We are sad generations. Jul 24, Bakhtiar Ahmed rated it really liked it This is a beautiful and sad novel as suggested by the title, its a story about sad generations. The story starts a generation before partition of India and ends immediately after partition, it follows the lives of protagonists for almost fifty years as they go through global events like Word War I and the different facets of independence movement in India at the same time dealing with their own crisis at personal level, trying to answer the existential questions. The final take away from the novel, at least for me, is that life is meaningless and no matter what you do, you will end up sad and weary. The author was also not able to properly close some of the sub-plots and tie lose ends.
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His later works — novels Baagh and Nadaar Loag, novellas Qaid and Raat and collections of short stories Nashaib and Faraib — too, became quite popular among the lovers of Urdu fiction. Later, Abdullah Hussain went to Canada to obtain a diploma in chemical engineering.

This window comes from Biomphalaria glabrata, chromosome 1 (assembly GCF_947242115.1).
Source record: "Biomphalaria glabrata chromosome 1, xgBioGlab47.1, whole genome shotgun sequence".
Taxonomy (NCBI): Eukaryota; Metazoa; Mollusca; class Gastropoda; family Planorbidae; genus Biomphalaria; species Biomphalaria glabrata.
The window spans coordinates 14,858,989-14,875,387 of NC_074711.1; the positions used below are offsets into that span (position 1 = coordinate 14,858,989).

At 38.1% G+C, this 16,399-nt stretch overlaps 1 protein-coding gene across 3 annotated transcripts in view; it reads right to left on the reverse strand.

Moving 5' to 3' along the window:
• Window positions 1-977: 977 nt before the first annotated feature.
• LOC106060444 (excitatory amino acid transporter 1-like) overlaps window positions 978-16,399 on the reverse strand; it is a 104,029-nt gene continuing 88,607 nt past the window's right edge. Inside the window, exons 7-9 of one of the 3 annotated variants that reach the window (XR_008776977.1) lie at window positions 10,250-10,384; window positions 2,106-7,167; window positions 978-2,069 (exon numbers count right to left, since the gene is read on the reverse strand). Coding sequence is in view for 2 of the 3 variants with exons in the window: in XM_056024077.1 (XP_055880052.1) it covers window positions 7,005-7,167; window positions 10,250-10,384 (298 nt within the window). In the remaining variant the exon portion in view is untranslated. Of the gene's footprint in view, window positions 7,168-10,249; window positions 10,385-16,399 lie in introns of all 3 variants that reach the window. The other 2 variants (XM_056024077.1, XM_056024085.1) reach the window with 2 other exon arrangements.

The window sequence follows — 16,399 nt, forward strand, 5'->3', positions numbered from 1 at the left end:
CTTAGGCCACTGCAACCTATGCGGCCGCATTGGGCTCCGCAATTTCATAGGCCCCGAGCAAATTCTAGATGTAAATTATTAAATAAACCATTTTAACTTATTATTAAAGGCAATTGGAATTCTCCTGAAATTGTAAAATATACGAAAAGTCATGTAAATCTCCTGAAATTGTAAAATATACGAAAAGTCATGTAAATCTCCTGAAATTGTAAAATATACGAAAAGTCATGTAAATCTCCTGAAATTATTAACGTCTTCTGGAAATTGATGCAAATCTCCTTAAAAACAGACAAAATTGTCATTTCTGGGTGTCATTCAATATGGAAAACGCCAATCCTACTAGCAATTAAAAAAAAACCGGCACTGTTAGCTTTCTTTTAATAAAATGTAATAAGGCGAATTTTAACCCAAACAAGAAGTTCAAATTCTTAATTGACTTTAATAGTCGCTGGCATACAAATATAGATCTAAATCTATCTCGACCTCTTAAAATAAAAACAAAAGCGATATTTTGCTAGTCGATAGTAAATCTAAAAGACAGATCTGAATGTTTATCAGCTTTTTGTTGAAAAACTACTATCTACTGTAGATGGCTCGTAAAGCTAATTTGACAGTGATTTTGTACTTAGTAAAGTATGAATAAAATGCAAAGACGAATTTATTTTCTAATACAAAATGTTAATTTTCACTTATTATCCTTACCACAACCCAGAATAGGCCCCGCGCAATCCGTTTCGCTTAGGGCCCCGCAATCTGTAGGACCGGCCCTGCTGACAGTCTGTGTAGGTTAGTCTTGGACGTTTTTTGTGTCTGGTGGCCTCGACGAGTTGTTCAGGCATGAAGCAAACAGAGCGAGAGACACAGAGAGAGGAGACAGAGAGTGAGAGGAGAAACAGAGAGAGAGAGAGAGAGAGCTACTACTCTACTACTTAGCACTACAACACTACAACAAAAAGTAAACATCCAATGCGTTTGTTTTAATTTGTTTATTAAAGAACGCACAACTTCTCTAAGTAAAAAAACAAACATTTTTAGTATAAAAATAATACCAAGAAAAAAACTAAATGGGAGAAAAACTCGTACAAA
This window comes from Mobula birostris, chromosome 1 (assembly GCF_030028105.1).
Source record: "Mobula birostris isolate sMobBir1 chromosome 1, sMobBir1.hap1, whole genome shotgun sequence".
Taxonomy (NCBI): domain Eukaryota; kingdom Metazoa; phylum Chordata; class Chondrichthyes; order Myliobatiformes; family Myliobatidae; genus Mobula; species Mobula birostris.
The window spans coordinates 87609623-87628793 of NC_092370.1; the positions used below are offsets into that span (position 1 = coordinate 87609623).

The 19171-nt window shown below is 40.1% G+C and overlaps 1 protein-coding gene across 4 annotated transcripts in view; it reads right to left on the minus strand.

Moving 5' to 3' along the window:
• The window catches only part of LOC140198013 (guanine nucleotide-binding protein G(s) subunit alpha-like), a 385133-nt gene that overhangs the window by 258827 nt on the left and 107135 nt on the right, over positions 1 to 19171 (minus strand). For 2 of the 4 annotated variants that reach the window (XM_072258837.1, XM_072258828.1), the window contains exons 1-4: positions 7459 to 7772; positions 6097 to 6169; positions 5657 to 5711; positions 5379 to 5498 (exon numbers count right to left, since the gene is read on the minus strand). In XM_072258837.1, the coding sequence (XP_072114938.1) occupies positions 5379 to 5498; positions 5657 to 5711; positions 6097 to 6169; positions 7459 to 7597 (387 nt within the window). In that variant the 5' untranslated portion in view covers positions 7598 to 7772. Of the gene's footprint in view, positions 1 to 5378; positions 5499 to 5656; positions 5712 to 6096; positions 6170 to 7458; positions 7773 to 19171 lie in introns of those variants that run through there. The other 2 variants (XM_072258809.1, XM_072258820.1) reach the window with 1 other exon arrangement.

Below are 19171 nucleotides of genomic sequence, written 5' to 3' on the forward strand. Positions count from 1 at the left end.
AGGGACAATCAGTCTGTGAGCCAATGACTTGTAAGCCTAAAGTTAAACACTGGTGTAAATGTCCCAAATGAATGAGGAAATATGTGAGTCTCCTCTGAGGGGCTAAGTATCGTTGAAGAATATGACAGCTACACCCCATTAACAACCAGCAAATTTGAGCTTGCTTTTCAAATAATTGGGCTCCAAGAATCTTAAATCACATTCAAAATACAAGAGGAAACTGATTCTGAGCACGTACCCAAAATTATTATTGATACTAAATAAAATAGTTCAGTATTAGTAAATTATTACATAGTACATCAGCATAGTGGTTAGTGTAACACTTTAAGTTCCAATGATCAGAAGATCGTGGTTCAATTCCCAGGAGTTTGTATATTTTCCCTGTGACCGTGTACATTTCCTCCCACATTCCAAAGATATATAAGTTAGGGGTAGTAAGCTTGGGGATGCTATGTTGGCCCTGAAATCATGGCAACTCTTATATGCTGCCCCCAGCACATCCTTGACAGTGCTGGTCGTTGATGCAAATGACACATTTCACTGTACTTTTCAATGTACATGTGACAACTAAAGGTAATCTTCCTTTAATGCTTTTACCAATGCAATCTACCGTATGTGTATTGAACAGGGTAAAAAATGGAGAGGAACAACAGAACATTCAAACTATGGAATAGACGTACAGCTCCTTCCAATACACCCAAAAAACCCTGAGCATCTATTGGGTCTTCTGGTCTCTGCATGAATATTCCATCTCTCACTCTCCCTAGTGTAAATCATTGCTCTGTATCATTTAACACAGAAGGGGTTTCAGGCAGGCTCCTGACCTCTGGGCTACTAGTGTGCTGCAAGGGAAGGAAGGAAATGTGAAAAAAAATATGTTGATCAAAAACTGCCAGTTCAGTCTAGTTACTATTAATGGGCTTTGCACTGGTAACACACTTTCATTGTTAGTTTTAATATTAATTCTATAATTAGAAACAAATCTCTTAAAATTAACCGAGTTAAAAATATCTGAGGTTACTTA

He married a medical doctor and they had a son and a daughter. Having stayed in the UK for about 40 years where he ran a pub, Abdullah Hussain returned to Pakistan a few years ago. Known for his accurate characterisation, with frequent use of swear words to enhance the effect, Abdullah Hussain is sometimes criticised for describing a scene too coarsely and in a parlance too uncouthly which could offend some readers.
But it made him stand out among the first few Urdu novelists who were undeterred in their realistic portrayal of modern and contemporary sensitivity. His maiden work especially mourns the tragedy of rural Punjab in a sorrowful tone. Written against the backdrop of the First World War and the events that took place in the run-up to Independence in , Udas Naslain captures the essence of the social and political upheaval that the subcontinent was passing through.
A bit averse to the literary critics and wary of their assessments of his literary merits, Abdullah Hussain had requested critics not to review his novel Nadaar Loag for at least six months after its publication so that ordinary readers would be free to judge the book on their own.
This was, perhaps, a reaction to the criticism he had to bear with after the publication of Udas Naslain. But Abdullah Hussain was right when he complained that no serious and detailed study of Udas Naslain had been carried out and most critics had ignored him.
But, then, it is, perhaps, in perfect rhythm with the notion that runs throughout most of his works — life is a sad affair. Published in Dawn, July 5th, On a mobile phone?
Udas Naslain Novel By Abdullah Hussain
Udas Naslain by Abdullah Hussain Urdu Novel PDF Download